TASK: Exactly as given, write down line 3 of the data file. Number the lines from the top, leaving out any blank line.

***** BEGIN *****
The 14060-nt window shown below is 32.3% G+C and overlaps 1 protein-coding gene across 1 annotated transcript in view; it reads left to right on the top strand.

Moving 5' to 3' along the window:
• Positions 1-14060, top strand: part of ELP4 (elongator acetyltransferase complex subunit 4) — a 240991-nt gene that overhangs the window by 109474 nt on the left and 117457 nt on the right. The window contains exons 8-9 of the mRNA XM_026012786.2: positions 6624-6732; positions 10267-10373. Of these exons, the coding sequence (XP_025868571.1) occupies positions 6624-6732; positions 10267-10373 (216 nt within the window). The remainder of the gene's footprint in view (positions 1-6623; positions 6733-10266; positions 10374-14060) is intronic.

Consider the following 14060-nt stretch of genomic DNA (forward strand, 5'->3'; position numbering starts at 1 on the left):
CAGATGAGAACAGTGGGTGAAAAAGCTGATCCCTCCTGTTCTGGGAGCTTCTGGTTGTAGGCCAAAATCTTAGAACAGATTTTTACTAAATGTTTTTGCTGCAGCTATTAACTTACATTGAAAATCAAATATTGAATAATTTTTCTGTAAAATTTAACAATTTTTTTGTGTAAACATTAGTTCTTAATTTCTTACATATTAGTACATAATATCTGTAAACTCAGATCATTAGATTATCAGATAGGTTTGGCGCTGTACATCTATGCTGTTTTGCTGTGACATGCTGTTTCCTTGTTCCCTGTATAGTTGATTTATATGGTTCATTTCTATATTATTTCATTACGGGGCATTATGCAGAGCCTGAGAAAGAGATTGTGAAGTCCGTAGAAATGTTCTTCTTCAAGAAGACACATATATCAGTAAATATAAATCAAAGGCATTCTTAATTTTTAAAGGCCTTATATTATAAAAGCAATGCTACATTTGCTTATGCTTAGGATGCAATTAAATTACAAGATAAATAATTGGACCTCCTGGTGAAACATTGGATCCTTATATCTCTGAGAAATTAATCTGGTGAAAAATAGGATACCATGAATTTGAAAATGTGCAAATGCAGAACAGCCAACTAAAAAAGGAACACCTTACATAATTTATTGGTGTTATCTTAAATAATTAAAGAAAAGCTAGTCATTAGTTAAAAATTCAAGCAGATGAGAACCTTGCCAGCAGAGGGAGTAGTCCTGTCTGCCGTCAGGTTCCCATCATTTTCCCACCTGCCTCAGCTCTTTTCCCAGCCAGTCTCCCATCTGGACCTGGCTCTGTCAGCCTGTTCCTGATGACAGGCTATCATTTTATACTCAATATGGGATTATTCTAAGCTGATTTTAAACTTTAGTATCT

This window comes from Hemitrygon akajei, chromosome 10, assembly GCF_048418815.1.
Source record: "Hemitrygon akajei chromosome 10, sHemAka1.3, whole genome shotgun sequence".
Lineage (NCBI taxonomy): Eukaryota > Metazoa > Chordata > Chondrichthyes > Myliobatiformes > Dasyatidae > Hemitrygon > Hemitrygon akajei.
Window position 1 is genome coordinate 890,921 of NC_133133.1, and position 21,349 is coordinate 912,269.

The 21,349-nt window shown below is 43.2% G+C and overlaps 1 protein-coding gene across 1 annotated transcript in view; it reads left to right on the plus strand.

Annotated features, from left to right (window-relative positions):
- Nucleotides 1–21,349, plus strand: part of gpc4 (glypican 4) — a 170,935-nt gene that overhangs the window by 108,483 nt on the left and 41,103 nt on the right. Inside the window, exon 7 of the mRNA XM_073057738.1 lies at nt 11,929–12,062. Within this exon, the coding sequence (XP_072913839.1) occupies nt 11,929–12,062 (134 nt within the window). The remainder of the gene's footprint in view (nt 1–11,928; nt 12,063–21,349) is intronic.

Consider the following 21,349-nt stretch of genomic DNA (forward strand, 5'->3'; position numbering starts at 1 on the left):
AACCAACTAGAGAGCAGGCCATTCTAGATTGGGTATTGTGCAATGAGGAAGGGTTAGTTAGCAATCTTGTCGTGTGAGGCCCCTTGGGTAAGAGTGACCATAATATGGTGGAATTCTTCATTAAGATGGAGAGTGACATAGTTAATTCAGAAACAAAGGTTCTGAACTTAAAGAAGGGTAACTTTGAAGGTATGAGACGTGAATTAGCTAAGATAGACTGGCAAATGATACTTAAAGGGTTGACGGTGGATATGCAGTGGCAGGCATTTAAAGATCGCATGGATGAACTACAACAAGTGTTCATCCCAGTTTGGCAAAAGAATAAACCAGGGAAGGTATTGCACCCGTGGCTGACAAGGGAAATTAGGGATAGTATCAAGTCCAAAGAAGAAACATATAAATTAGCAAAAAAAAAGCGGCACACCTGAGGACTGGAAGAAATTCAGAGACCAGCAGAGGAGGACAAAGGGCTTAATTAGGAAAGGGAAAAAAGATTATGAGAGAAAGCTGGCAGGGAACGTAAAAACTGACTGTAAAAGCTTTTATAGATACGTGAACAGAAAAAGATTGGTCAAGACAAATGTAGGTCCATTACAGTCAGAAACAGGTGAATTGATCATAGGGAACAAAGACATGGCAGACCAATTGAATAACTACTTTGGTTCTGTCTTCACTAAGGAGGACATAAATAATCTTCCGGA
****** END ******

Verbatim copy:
• Positions 1-14060, top strand: part of ELP4 (elongator acetyltransferase complex subunit 4) — a 240991-nt gene that overhangs the window by 109474 nt on the left and 117457 nt on the right. The window contains exons 8-9 of the mRNA XM_026012786.2: positions 6624-6732; positions 10267-10373. Of these exons, the coding sequence (XP_025868571.1) occupies positions 6624-6732; positions 10267-10373 (216 nt within the window). The remainder of the gene's footprint in view (positions 1-6623; positions 6733-10266; positions 10374-14060) is intronic.